Objects > Illustration of Belfast riots 1886


Illustrated London News: 'The Riots in Belfast'

Date: 1886

Material: paper

Dimensions: 37 x 26 cm

Organisation: Royal Irish Constabulary

Source: Deputy Keeper of Records, PRONI T2125/3/20

An illustration of the Belfast Home Rule riots from the Illustrated London News 1886. In the 19th Century, the success of Belfast’s linen industry drew migrants from the countryside in search of work in the factories. As the city’s population grew, clusters of tightly packed houses grew up around the mills creating segregated communities. Poor living conditions and low wages increased traditional sectarian tensions in these neighbourhoods. As the century progressed, clashes between religious groupings became more frequent and violent and police and military reinforcements were regularly deployed to support the Belfast based Royal Irish Constabulary (RIC).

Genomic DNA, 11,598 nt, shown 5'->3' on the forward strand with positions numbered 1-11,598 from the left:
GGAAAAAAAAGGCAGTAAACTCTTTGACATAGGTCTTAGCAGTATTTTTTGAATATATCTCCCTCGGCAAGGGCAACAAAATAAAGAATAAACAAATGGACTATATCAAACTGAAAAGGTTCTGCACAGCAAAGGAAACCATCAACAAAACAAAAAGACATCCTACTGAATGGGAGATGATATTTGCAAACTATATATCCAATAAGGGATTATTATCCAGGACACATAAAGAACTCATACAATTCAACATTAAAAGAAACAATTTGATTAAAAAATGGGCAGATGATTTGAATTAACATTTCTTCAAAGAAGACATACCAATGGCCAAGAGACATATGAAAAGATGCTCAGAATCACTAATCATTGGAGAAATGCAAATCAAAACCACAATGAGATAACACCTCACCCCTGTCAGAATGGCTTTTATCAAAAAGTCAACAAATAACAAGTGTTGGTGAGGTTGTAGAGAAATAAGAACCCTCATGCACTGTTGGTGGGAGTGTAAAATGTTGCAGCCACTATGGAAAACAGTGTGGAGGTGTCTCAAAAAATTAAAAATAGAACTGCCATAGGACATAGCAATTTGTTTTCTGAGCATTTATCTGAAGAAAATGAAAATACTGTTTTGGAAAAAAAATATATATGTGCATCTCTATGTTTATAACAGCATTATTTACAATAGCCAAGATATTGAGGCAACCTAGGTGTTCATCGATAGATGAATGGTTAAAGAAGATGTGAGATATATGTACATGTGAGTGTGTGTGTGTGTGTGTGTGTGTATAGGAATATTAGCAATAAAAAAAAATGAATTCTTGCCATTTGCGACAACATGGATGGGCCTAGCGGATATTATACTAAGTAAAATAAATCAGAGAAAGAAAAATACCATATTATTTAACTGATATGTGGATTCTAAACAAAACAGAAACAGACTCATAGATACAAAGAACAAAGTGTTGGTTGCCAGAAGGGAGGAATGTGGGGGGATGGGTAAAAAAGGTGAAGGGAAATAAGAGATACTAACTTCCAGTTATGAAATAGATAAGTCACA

The passage of the Home Rule Bill through Parliament in 1886 heightened sectarian tensions in Belfast. At the beginning of June clashes between Catholic navvies (labourers) and Protestant shipwrights triggered rioting throughout the town. As the disturbance spread, the mayor of Belfast contacted Dublin Castle to request police reinforcements to restore order. Two thousand RIC men, 200 cavalry and 1000 infantry troops were drafted in to augment the existing Belfast RIC force. On the 8th June, Protestants in the Shankill Road area attacked Catholic public houses, the police charged the mob with fixed bayonets and the mob retaliated by throwing paving stones. Battles between the mainly southern police reinforcements and the Loyalists continued for several days. The disturbances did not die down until mid-September when the final death toll is thought to have been 50, the biggest loss of life through civil disturbance in Ireland during 19th Century.